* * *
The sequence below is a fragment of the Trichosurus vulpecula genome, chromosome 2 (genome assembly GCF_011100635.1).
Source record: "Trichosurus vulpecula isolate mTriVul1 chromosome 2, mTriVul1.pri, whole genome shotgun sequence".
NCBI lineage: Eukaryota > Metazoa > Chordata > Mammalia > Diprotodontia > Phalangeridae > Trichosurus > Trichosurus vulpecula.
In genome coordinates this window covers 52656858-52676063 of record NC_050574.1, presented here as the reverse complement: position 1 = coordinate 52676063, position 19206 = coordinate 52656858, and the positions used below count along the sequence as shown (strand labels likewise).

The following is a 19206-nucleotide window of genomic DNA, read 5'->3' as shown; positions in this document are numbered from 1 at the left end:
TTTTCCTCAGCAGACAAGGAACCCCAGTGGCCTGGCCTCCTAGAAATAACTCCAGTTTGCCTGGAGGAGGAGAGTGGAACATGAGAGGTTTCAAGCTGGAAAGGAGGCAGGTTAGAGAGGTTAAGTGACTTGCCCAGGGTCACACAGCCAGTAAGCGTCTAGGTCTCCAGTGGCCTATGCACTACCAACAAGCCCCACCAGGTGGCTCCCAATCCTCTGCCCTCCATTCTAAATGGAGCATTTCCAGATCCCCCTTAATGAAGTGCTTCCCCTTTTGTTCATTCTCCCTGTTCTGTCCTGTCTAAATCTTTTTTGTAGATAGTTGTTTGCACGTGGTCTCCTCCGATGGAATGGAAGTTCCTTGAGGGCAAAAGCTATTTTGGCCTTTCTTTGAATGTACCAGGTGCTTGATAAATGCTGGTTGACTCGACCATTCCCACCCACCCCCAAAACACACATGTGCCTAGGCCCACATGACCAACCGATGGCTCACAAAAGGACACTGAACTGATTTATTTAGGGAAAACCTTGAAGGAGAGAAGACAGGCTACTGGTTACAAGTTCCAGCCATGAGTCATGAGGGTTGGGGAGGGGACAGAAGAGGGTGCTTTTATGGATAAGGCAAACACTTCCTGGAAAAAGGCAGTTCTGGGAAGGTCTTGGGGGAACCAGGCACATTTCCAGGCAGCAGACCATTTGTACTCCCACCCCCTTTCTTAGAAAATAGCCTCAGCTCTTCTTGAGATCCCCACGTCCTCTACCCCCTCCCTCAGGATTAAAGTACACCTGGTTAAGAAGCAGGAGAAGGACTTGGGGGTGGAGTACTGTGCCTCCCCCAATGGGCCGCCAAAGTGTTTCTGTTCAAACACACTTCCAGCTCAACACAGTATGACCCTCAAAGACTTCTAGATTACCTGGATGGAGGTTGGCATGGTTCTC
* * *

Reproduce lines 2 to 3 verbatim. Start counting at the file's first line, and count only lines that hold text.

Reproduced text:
Source record: "Trichosurus vulpecula isolate mTriVul1 chromosome 2, mTriVul1.pri, whole genome shotgun sequence".
NCBI lineage: Eukaryota > Metazoa > Chordata > Mammalia > Diprotodontia > Phalangeridae > Trichosurus > Trichosurus vulpecula.